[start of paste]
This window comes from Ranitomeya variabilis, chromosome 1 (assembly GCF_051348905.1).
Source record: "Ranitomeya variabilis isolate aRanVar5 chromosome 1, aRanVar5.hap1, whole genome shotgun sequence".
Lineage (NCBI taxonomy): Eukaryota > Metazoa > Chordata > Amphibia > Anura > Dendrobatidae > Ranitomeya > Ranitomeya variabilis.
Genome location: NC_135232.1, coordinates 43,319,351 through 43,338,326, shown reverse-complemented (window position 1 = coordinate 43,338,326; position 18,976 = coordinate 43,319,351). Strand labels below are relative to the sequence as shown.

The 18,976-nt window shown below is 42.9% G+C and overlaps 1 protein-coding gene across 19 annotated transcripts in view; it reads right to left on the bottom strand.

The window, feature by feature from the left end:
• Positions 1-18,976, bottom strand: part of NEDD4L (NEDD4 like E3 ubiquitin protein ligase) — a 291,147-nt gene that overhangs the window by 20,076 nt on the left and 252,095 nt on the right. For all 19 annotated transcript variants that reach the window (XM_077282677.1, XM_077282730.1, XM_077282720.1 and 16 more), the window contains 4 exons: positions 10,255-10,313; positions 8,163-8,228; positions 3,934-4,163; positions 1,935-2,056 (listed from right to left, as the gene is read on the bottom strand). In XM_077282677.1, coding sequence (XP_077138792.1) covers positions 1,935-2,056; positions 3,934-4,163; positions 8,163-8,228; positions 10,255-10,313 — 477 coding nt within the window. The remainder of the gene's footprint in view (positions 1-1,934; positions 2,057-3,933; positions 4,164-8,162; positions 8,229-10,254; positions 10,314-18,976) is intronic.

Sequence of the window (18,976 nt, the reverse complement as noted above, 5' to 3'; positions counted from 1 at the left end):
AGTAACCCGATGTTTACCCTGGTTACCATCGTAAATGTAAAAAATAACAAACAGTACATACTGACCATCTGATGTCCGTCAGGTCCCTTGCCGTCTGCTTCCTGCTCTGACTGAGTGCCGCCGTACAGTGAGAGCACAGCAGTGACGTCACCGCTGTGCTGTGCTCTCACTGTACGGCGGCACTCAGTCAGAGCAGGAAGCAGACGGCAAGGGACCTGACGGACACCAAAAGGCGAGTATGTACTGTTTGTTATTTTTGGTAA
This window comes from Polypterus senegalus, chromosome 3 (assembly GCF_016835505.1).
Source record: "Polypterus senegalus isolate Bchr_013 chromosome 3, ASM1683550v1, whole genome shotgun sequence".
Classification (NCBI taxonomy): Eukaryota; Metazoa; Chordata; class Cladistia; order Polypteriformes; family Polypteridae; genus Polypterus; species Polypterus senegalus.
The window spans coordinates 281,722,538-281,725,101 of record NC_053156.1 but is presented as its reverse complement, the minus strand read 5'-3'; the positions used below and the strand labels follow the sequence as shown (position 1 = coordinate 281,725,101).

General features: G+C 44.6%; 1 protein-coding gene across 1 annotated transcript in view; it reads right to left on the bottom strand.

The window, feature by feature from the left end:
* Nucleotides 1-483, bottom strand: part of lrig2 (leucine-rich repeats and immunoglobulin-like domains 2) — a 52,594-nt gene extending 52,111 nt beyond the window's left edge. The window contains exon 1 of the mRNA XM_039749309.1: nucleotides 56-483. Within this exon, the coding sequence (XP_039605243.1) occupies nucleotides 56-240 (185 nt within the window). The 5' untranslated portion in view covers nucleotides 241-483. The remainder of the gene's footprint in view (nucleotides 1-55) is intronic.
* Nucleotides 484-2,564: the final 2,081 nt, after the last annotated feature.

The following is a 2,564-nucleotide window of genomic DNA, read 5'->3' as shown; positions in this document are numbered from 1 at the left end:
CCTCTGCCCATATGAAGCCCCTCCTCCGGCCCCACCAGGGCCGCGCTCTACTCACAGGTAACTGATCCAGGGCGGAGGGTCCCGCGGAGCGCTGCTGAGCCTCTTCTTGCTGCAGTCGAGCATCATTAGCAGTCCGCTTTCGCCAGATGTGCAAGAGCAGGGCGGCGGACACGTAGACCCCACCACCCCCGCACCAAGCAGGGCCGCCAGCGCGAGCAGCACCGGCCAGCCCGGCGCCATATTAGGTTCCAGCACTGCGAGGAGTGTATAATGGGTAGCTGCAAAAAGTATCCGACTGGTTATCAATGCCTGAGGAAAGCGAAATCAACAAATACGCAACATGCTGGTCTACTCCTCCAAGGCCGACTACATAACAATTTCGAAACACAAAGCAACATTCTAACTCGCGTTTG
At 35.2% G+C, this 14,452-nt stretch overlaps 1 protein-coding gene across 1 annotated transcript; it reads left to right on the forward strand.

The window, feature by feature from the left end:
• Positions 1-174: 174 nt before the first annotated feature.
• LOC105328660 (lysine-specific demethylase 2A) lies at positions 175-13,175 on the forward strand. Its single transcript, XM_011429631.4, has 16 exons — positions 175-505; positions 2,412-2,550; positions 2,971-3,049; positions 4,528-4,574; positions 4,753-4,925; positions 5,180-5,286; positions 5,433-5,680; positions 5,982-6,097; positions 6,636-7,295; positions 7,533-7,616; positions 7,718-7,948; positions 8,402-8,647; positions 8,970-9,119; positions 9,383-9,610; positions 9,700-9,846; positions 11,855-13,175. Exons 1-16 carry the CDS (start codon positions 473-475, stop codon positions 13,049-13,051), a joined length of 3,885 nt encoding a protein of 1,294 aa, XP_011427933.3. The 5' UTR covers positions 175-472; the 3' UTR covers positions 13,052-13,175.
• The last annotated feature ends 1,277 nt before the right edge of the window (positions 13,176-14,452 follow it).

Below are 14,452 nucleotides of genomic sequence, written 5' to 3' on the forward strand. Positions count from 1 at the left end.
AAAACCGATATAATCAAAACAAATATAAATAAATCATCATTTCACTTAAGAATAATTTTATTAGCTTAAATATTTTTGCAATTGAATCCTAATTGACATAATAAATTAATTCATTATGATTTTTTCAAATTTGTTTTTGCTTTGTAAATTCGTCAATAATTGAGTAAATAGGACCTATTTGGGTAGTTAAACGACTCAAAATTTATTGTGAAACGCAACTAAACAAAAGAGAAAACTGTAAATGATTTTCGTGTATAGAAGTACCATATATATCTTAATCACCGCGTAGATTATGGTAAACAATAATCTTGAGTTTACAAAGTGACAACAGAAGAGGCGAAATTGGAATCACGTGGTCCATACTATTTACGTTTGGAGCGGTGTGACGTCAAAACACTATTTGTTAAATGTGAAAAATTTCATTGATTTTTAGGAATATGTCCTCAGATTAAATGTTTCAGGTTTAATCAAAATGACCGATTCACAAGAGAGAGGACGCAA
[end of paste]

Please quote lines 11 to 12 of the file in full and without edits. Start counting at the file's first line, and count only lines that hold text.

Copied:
Source record: "Polypterus senegalus isolate Bchr_013 chromosome 3, ASM1683550v1, whole genome shotgun sequence".
Classification (NCBI taxonomy): Eukaryota; Metazoa; Chordata; class Cladistia; order Polypteriformes; family Polypteridae; genus Polypterus; species Polypterus senegalus.